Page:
It's no wonder the cognoscenti are flocking to this 35-seat nook - especially given Baldino's pedigreed stops at Vetri, Osteria, and Amada - which brings cars from across the Ben Franklin Bridge, too.

But do they all have to be so obnoxiously noisy? I'm not just talking normal loud. I mean an ear-pounding 98 to 102 decibels. The six ladies near the front window drank so much vino they busted out into show tunes - and still weren't the noisiest table. The deafening chain reaction of talk-overs ensued until I couldn't hear the guest sitting next to me unless she spoke directly into my ear.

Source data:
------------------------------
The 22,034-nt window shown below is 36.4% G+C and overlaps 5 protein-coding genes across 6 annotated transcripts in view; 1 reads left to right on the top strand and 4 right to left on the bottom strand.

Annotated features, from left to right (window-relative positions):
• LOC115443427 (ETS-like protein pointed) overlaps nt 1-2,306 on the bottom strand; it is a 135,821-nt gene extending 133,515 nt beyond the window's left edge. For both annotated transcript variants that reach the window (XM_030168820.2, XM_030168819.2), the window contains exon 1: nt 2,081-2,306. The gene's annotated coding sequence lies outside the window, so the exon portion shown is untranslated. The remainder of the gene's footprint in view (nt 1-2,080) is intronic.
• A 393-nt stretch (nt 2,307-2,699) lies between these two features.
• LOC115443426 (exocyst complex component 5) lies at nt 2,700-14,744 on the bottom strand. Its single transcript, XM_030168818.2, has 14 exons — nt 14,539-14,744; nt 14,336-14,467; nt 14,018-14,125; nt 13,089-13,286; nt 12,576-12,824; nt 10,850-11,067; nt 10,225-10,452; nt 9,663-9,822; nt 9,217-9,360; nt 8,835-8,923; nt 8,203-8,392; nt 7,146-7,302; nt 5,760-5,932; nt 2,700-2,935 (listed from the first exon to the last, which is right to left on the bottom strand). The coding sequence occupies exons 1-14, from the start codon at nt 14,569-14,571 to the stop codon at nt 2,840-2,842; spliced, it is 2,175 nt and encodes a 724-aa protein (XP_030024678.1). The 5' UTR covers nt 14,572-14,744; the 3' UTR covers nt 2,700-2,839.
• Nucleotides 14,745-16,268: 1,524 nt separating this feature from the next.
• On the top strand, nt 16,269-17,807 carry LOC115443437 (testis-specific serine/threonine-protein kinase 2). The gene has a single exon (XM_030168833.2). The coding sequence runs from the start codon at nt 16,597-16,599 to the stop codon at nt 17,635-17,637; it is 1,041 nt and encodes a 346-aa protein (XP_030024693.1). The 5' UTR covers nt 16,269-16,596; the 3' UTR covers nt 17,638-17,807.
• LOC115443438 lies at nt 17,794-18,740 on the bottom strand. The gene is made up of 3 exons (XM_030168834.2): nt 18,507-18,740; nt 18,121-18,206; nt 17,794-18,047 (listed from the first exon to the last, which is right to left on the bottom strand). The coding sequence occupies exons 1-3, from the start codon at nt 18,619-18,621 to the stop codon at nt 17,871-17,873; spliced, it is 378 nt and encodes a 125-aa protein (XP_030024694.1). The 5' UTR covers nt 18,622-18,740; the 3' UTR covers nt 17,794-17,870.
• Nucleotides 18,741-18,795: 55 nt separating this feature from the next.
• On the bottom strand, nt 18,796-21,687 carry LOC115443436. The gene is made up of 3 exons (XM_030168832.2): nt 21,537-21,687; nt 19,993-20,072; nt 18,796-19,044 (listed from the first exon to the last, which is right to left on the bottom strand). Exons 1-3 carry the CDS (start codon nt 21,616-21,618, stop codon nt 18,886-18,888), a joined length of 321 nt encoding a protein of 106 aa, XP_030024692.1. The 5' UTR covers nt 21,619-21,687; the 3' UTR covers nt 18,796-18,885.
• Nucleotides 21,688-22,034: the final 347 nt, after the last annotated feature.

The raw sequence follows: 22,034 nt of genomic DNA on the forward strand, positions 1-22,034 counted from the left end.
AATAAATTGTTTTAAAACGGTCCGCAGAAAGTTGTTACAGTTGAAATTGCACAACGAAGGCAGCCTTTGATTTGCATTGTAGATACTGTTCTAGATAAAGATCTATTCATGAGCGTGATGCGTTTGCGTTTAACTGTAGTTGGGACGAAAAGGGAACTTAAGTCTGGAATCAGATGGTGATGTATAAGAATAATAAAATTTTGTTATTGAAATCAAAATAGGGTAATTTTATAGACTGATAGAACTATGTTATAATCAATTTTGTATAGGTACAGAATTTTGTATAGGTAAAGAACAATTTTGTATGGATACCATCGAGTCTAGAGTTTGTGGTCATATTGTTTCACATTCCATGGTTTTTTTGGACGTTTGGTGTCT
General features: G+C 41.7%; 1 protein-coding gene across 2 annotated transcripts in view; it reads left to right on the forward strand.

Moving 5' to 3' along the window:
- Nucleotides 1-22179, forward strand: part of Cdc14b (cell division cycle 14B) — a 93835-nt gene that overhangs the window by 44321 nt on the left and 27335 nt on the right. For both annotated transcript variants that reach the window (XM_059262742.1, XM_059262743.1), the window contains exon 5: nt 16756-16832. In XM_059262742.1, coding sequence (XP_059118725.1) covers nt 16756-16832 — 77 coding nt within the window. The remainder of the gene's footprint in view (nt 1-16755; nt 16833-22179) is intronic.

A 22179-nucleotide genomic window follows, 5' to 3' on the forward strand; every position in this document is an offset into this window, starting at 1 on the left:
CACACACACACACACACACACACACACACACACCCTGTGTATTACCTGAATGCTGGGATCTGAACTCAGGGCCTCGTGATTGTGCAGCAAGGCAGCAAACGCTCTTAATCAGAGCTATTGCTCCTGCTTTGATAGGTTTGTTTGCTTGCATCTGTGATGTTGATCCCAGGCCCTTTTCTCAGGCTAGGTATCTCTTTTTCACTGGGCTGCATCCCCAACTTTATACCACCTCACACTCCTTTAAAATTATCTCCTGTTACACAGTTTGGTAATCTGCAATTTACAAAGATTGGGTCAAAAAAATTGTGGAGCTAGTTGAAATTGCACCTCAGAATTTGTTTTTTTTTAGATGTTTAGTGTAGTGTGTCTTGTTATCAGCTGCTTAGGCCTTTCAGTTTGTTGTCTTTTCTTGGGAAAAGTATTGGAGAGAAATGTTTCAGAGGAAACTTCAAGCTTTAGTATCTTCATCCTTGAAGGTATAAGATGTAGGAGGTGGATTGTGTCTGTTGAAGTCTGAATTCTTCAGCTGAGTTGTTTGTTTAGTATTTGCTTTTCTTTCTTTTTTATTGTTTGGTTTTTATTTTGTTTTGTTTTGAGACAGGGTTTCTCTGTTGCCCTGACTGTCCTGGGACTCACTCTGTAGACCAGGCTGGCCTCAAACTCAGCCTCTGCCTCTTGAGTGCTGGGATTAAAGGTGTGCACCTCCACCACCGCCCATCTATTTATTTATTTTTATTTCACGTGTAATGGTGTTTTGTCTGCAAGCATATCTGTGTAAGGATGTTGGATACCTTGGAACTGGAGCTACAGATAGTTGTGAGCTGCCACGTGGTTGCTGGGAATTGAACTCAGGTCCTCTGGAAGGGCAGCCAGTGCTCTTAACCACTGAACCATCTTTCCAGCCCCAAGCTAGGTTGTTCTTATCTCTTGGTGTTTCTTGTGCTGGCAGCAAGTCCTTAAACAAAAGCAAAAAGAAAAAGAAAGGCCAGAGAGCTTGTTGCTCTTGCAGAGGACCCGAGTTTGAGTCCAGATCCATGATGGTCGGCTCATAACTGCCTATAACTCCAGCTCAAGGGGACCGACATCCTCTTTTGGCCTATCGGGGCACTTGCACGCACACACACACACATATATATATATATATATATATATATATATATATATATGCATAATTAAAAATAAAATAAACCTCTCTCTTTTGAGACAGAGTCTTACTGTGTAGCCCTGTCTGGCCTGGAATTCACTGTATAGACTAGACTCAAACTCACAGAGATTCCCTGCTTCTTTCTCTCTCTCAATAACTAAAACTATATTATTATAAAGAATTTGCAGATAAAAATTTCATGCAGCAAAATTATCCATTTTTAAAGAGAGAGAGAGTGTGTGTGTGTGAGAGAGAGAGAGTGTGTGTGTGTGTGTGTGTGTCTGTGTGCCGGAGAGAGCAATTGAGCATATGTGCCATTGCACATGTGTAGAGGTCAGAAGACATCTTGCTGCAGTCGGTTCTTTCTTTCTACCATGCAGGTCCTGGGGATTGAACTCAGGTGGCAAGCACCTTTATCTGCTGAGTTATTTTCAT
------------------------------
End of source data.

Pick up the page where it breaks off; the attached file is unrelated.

Baldino, 33, didn't anticipate the problem until he was done converting the space from IndeBlue (which moved across the street) and opened for "friends and family" preview night. And for this South Philly native, who saved up by living with his parents at 11th and Tasker (where the saintly Mamma Regina still leaves him a plate for dinner every night!), those family ties are supernaturally strong.

"But now it's like friends and family night in here every night!" concedes Baldino. "I've got acoustical panels on my desk that I'm looking at."

Look at something, please! This cozy little room, with its dark wood wainscoting, antique photos and pendant lights, rustic wood tables, and lace-trimmed windows, could have all the charm of a genuine Sicilian trattoria. But with my head beaten numb as a noodle by the din on both visits, I won't hand over an otherwise deserved third bell until it's fixed.